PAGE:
In partnership with The Southern Initiative (Auckland City Council) and Auckland Transport.
Reliance on cars as a primary mode of transport carries significant social, economic, and environmental impacts. In South Auckland, a lower socio-economic area of Auckland, the costs of running private vehicles adds financial burden to households, and sedentary mobility choices affect health. In this project, AUT students explored opportunities for encouraging families to choose walking as a main mode of transport, focussing on Station Road, a 1.5km stretch between Otahuhu town centre and the newly redeveloped train station. Students adopted a co-design methodology, engaging council, transport experts and the community to participate in the project.
A significant number of industrial businesses are situated on Station Road, and Auckland Transport advised that there was a high incidence of child-car collisions in the area, a distinct concern given the number of schools and leisure centres on the street. Community participants also identified safety as a major concern, stating that they were not always able to supervise children walking to school.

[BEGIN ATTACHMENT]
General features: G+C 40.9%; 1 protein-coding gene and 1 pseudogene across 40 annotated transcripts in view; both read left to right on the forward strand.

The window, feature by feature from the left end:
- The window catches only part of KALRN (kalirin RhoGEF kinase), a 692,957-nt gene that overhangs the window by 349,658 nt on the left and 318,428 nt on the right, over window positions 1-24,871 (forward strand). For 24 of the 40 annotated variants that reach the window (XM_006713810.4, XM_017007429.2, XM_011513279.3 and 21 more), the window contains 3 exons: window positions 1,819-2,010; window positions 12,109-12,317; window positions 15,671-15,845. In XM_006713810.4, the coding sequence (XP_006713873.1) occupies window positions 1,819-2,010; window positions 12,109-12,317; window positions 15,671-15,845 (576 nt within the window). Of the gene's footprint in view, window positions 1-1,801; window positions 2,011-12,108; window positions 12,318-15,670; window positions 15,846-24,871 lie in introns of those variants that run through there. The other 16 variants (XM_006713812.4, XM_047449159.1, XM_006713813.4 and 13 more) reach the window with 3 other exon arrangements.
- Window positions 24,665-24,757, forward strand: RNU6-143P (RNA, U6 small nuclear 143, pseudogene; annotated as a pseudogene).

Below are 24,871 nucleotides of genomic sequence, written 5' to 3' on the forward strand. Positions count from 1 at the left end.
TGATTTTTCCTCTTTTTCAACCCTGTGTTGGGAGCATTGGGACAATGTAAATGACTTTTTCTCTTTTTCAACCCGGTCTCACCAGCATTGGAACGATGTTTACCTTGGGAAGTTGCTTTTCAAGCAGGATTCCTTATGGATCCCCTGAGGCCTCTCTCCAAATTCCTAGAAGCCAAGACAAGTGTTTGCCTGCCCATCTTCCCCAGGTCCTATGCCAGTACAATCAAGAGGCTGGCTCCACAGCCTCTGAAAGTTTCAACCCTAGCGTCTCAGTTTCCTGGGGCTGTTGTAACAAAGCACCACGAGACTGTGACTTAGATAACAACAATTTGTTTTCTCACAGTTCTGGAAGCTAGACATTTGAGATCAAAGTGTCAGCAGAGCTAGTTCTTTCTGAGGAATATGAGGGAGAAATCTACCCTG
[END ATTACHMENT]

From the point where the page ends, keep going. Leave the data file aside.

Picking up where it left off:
To address these concerns, the students designed a number of alterations to the road structure, including adding a cycleway, a planted verge, and increasing the visibility of pedestrian crossings using commissioned artwork based on designs from the local schools – all designed to impact driver behaviour. Redevelopment of the sidewalk would feature a wider pedestrian area, including an undulating scooter track for children. An open streets day, along with a ‘free scooters for kids’ initiative to be facilitated by schools, would encourage community ‘ownership’ of the street, supporting the broader goal of influencing existing mobility patterns. The plan has been presented to council.
Academic Supervisor: Lisa McEwan (AUT University).
Student designers: Maddy Price, Claudia Henty, Judy Hoang, Jessica Brown.